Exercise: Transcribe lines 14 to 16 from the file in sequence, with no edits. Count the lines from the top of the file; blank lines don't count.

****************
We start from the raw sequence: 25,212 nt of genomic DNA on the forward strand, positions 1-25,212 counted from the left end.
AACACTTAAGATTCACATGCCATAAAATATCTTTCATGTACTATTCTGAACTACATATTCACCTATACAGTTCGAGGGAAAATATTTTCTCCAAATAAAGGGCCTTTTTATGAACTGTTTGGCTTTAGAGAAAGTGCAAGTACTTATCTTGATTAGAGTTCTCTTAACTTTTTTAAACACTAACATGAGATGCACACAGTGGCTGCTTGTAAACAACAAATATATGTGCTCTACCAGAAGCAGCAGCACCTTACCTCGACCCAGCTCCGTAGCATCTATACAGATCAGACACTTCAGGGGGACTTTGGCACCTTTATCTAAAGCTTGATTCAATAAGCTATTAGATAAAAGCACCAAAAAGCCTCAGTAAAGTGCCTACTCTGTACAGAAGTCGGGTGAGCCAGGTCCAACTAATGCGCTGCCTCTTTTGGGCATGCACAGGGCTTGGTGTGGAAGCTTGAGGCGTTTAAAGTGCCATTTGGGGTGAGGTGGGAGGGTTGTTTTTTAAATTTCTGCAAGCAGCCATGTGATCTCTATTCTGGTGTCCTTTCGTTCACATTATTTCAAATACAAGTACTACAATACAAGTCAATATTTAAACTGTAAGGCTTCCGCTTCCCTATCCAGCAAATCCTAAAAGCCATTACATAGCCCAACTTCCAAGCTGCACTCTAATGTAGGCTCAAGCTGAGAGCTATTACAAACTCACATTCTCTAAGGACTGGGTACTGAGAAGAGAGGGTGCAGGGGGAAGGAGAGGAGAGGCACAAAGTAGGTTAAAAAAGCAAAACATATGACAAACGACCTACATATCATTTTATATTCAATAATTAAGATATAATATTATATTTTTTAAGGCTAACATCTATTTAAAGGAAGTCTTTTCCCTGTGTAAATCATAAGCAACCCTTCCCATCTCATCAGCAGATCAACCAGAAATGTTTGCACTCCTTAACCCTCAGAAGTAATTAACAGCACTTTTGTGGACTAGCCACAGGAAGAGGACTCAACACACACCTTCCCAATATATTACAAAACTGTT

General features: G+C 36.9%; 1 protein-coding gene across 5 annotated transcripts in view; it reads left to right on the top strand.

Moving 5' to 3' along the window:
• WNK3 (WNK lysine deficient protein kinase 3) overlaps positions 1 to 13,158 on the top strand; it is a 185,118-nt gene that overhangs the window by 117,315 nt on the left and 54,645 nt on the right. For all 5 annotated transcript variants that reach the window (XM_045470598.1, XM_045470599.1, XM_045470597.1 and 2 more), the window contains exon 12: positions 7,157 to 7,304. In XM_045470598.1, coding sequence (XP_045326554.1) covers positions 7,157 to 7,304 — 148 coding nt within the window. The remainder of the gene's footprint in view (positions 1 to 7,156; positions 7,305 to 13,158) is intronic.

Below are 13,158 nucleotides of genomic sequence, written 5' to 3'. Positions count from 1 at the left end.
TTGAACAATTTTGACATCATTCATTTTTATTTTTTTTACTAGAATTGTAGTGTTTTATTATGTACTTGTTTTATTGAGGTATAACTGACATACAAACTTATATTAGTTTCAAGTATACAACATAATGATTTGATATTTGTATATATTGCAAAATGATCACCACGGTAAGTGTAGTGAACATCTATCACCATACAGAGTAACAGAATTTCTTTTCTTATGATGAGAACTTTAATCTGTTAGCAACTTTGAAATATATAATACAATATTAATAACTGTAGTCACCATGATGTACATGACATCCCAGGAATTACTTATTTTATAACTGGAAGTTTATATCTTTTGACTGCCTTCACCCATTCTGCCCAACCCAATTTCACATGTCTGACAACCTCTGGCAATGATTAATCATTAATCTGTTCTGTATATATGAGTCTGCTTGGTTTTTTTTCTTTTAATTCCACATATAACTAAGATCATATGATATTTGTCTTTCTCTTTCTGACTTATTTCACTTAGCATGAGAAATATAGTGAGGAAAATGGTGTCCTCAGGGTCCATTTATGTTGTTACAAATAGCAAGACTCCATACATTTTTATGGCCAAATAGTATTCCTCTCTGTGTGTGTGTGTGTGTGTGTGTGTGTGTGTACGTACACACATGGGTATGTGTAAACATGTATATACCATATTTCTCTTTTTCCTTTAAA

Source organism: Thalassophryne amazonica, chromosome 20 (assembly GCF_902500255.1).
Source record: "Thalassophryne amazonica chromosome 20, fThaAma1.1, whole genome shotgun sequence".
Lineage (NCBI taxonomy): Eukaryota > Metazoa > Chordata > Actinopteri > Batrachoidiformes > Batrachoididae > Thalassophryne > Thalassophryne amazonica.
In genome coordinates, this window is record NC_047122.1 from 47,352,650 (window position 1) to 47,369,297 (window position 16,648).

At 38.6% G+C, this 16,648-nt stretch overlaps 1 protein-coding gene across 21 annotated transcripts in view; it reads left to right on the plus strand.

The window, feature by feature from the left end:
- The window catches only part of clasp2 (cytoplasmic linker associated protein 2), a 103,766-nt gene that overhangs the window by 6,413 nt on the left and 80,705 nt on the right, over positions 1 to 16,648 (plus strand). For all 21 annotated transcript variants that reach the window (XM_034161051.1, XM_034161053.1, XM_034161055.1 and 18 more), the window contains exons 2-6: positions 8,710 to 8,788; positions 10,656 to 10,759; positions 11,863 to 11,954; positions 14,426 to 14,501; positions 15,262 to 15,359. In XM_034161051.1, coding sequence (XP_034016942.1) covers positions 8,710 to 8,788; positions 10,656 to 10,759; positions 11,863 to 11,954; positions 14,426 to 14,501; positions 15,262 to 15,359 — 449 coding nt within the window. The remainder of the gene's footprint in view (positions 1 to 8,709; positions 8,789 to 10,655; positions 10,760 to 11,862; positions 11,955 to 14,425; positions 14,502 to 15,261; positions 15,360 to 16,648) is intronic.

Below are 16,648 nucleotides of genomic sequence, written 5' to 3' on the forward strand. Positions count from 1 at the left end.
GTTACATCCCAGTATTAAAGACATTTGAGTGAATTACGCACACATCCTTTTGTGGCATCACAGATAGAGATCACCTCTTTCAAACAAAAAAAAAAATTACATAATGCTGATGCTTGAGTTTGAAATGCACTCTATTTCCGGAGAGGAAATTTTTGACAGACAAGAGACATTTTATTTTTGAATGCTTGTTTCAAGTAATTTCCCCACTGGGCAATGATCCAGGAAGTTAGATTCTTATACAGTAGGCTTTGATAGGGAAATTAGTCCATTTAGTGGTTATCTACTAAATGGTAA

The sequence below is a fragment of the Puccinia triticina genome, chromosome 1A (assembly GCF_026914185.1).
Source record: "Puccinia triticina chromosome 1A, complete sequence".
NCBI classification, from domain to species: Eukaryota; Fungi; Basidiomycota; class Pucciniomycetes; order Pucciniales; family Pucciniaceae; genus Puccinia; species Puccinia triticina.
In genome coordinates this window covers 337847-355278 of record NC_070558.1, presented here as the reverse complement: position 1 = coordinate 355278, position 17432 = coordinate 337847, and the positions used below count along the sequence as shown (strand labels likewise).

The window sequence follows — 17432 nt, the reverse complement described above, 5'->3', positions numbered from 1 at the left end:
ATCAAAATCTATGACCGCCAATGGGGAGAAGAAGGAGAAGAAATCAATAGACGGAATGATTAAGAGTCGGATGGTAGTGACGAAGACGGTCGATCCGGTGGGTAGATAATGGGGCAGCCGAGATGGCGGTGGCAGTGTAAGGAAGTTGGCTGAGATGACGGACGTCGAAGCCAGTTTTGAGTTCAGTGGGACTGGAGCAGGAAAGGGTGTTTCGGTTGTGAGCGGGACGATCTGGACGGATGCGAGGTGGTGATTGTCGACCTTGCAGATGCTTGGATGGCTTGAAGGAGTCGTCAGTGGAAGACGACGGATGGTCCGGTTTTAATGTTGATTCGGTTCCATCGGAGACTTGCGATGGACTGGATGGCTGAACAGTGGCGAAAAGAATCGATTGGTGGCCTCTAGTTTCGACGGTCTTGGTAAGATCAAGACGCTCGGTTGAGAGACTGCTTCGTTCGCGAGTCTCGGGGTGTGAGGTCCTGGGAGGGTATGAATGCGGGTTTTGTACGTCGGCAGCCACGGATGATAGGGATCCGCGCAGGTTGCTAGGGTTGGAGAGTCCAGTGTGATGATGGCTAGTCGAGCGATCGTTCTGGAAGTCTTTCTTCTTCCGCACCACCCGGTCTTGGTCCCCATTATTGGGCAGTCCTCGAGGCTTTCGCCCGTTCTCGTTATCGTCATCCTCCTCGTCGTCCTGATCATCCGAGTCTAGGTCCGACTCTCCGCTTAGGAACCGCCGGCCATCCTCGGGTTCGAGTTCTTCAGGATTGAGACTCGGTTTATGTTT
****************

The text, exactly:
- The window catches only part of clasp2 (cytoplasmic linker associated protein 2), a 103,766-nt gene that overhangs the window by 6,413 nt on the left and 80,705 nt on the right, over positions 1 to 16,648 (plus strand). For all 21 annotated transcript variants that reach the window (XM_034161051.1, XM_034161053.1, XM_034161055.1 and 18 more), the window contains exons 2-6: positions 8,710 to 8,788; positions 10,656 to 10,759; positions 11,863 to 11,954; positions 14,426 to 14,501; positions 15,262 to 15,359. In XM_034161051.1, coding sequence (XP_034016942.1) covers positions 8,710 to 8,788; positions 10,656 to 10,759; positions 11,863 to 11,954; positions 14,426 to 14,501; positions 15,262 to 15,359 — 449 coding nt within the window. The remainder of the gene's footprint in view (positions 1 to 8,709; positions 8,789 to 10,655; positions 10,760 to 11,862; positions 11,955 to 14,425; positions 14,502 to 15,261; positions 15,360 to 16,648) is intronic.

Below are 16,648 nucleotides of genomic sequence, written 5' to 3' on the forward strand. Positions count from 1 at the left end.
GTTACATCCCAGTATTAAAGACATTTGAGTGAATTACGCACACATCCTTTTGTGGCATCACAGATAGAGATCACCTCTTTCAAACAAAAAAAAAAATTACATAATGCTGATGCTTGAGTTTGAAATGCACTCTATTTCCGGAGAGGAAATTTTTGACAGACAAGAGACATTTTATTTTTGAATGCTTGTTTCAAGTAATTTCCCCACTGGGCAATGATCCAGGAAGTTAGATTCTTATACAGTAGGCTTTGATAGGGAAATTAGTCCATTTAGTGGTTATCTACTAAATGGTAA